Intel announced, on April 16th, that it is officially leaving the 5g modem market to other developers and turning its focus toward more financially feasible computer modem and infrastructural development.
Having left the horse race in the yet to the realized 5G horizon, competitors such as Qualcomm will take the seat as the modem developers for Apple's, soon to be expected, iPhone 5G.
The departure of Intel raises numerous questions as to the need and practical potential of a 5G network taking over anytime in the near future.
As officially reported from Intel's Newsroom: “The company will continue to meet current customer commitments for its existing 4G smartphone modem product line, but does not expect to launch 5G modem products in the smartphone space, including those originally planned for launches in 2020.”
What is all the hype about?
Before going into the barriers involved in organizing 5G networks, it would make sense to give a brief overview of the factual advantages of the network – in other words: what is all the hype about?
4G is run on cables while 5G will primarily operate on the cloud. This has the advantage of 100x better running capacity. This will dramatically augment internet speed.
Applying these findings to PC modems, CNBC International conjectures a two-hour movie will take 3.6 seconds to load on a 5G modem and up to 6 minutes on a 4G network.
Another problem that 5g is suggested to solve concerns congestion. As observed by John Loeffler in an article for Interesting Engineering titled, “How 5G Will Change Everything You Do”, the following is observed:
“The low-range band is congested to the point of saturation, to the point where mobile users in major metro areas experience network slowdowns during peak times of the day and download speeds cannot exceed about 100 Mbps. This means that 5G connections will be able to consistently achieve optimal download and upload speeds, which, in the case of the high-range band, max out at about 10 Gbps. So not only is it faster, it will be faster much more often than the current LTE network.”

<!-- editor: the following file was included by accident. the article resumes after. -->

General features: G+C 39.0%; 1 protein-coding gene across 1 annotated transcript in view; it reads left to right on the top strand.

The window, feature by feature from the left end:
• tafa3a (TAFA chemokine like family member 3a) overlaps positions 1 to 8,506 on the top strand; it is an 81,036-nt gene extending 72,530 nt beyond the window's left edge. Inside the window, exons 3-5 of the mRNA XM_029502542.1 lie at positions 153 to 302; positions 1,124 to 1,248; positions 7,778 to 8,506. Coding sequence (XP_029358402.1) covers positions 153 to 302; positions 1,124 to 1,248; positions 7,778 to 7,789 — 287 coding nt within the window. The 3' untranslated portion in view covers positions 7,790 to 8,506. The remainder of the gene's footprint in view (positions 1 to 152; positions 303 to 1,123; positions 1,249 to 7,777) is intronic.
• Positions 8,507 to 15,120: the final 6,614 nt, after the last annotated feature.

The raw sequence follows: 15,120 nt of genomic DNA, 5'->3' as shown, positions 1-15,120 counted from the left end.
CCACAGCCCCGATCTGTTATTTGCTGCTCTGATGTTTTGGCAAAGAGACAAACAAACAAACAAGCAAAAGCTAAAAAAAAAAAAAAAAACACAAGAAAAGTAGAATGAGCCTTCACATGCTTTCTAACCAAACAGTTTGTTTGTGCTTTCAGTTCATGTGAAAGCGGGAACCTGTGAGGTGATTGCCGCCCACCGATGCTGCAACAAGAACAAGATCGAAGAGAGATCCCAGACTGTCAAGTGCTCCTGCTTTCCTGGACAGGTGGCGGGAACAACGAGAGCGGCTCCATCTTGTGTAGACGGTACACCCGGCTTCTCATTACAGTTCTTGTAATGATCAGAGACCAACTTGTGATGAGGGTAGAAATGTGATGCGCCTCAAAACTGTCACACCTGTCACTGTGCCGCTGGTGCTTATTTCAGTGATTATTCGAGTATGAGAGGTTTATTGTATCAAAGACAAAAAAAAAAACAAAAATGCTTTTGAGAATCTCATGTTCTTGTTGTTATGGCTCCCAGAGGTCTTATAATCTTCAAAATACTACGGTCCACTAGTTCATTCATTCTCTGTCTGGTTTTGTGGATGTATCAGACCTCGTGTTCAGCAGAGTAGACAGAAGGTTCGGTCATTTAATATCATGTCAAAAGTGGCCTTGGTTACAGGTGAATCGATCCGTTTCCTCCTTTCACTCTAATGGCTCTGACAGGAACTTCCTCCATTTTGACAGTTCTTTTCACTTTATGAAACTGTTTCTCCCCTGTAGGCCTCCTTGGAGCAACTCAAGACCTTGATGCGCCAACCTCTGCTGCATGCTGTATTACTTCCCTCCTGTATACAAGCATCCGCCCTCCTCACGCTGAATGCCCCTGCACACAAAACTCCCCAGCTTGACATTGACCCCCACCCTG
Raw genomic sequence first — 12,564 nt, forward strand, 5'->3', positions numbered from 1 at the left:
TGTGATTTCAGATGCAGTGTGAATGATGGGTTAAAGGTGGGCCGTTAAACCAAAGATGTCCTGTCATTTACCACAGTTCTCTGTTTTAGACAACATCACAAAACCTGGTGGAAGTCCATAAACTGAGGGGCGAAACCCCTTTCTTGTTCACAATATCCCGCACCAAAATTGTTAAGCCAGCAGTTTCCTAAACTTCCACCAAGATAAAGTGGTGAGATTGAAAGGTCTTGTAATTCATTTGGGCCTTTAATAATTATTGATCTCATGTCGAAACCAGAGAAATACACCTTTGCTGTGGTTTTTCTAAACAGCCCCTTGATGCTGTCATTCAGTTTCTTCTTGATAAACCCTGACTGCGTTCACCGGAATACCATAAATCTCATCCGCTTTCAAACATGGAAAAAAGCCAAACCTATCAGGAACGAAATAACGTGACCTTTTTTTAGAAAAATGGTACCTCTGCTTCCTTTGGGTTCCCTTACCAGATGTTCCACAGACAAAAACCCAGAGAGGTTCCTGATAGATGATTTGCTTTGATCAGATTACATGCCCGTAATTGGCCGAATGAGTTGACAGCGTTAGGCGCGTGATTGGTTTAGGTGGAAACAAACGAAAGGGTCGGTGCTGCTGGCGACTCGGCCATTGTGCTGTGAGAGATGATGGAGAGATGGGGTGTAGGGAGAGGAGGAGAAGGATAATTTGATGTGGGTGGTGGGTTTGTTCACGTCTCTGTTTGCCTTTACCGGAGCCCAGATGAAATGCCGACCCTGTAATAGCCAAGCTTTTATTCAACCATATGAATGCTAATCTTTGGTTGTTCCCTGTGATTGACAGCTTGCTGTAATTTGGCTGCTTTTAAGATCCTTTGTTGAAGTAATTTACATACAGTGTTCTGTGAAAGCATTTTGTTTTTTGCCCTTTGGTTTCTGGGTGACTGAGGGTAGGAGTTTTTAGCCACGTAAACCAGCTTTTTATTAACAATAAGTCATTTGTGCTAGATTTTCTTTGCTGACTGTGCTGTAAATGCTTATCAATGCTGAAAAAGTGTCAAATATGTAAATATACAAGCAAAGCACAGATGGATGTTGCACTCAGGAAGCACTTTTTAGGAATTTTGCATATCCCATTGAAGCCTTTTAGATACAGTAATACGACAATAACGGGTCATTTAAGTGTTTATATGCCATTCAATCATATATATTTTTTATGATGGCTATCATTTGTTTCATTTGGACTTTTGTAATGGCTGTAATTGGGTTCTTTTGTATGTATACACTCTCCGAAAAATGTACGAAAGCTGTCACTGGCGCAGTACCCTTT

What are the essential barriers?
There are three essential hurdles modem developers must circumnavigate in order to effectively develop their 5G networks.
The first and most striking barrier for a developer like Intel is price. Unlike 3G and 4G modems which had the capacity for cost-effective integration into existing high-speed radio frequency networks, 5G will require an overhauling of these previous systems for its super high-frequency cloud infrastructures that require much higher bandwidth capacity.
Another issue that has attracted lesser attention but remains of concern is the fear of radiation. The city of Brussels shutdown a 5g trial this month on the grounds of such concerns. There is still said to be no conclusive evidence as to the severity of the threat.
Finally, there is concern about the security of 5G 'cloudified' data. Unlike the secure encryptions available in data transmission ground in physical wiring, the cloud may be vulnerable to interception. Concerned with the security of Chinese developers, such as Huawei's chips, the Australian government has cautioned against their usage.
What, then, is Intel's direction?
Bob Swan, the current CEO of Intel, said in a recent statement:
“We are very excited about the opportunity in 5G and the ‘cloudification’ of the network, but in the smartphone modem business it has become apparent that there is no clear path to profitability and positive returns,”
However, as Swan goes on to state:
“5G continues to be a strategic priority across Intel, and our team has developed a valuable portfolio of wireless products and intellectual property. We are assessing our options to realize the value we have created, including the opportunities in a wide variety of data-centric platforms and devices in a 5G world.”